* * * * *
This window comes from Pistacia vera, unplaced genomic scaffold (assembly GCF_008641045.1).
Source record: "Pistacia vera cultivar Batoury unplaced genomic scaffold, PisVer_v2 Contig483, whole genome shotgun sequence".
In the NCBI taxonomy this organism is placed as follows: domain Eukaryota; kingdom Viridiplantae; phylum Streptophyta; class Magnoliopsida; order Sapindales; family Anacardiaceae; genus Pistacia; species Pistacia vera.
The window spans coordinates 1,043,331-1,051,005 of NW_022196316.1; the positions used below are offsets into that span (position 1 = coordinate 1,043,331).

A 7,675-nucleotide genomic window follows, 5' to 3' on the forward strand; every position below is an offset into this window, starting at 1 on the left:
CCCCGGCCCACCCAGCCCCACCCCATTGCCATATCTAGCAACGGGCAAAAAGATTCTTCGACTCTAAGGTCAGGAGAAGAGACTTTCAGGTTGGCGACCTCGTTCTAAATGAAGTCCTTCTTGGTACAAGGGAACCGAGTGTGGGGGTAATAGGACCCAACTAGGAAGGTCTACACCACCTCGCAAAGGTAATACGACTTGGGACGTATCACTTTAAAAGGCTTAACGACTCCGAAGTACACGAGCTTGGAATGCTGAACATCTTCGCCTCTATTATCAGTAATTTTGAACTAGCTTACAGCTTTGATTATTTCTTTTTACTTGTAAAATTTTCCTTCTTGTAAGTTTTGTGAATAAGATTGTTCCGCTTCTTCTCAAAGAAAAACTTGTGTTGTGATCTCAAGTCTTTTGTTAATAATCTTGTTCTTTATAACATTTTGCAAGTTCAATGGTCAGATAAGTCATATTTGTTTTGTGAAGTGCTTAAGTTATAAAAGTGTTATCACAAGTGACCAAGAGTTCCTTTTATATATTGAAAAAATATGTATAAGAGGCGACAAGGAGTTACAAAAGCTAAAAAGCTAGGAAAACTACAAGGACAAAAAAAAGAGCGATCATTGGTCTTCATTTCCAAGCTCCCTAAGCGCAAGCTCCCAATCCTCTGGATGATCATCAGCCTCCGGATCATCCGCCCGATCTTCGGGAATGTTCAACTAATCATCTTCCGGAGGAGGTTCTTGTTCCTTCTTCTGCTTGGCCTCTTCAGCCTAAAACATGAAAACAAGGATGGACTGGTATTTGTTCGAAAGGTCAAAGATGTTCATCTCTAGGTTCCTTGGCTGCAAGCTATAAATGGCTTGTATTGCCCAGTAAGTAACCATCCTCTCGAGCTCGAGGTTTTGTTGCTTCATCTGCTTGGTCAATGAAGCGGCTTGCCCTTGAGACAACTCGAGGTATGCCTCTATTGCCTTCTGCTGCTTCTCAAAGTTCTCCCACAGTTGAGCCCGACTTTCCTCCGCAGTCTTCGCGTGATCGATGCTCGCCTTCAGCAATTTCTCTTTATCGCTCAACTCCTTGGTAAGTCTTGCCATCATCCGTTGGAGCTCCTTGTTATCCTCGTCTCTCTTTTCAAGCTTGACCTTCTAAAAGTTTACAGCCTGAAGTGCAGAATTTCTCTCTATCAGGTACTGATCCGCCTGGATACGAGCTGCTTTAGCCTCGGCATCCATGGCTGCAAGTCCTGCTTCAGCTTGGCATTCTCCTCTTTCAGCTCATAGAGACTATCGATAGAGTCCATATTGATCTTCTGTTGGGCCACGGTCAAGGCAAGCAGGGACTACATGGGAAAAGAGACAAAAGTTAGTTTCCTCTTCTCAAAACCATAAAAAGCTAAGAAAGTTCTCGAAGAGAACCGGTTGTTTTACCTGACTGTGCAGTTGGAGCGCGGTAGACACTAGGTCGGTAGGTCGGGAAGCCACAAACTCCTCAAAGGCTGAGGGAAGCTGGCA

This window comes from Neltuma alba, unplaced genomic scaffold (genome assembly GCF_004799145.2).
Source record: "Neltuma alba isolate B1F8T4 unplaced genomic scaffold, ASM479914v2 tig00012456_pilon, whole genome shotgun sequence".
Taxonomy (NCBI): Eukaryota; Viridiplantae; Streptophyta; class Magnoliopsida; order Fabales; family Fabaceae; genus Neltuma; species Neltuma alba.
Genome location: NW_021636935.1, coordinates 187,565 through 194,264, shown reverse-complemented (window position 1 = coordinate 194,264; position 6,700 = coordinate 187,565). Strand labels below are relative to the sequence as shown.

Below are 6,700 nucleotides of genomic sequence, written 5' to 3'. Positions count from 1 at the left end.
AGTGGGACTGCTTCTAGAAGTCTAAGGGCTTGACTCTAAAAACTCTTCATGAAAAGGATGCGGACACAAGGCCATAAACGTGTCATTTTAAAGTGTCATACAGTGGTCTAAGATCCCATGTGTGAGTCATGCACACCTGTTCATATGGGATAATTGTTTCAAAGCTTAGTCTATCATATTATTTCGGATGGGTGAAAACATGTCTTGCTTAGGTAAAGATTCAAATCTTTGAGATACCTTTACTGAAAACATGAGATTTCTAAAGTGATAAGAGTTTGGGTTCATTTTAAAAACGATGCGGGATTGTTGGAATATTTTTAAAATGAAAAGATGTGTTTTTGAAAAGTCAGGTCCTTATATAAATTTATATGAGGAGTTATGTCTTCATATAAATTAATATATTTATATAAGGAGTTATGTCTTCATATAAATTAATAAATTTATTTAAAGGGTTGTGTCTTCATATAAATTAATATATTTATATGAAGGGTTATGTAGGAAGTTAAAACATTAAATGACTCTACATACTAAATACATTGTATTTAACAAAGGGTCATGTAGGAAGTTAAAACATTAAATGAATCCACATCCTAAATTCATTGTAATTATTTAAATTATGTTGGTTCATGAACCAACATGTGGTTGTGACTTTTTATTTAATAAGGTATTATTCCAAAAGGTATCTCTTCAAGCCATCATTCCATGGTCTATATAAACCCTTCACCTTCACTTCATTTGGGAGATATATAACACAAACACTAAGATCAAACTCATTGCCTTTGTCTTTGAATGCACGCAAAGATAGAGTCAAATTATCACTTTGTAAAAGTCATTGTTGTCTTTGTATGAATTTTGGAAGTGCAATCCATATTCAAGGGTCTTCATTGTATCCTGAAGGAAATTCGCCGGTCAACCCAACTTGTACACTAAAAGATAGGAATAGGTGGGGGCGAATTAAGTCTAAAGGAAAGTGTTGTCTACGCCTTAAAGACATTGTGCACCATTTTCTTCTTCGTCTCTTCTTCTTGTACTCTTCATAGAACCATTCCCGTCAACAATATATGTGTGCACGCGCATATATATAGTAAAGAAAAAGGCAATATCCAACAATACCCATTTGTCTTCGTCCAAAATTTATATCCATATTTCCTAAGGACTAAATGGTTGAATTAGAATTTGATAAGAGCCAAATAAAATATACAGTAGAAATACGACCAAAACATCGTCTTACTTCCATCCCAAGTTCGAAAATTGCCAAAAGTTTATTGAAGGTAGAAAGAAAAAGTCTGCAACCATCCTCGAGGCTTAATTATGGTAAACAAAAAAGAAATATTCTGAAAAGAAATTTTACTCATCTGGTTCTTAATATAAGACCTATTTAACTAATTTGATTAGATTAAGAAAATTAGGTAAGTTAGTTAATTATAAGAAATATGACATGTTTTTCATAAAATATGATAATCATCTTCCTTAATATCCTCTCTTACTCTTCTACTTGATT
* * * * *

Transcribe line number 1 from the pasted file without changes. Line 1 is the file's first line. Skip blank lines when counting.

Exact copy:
This window comes from Pistacia vera, unplaced genomic scaffold (assembly GCF_008641045.1).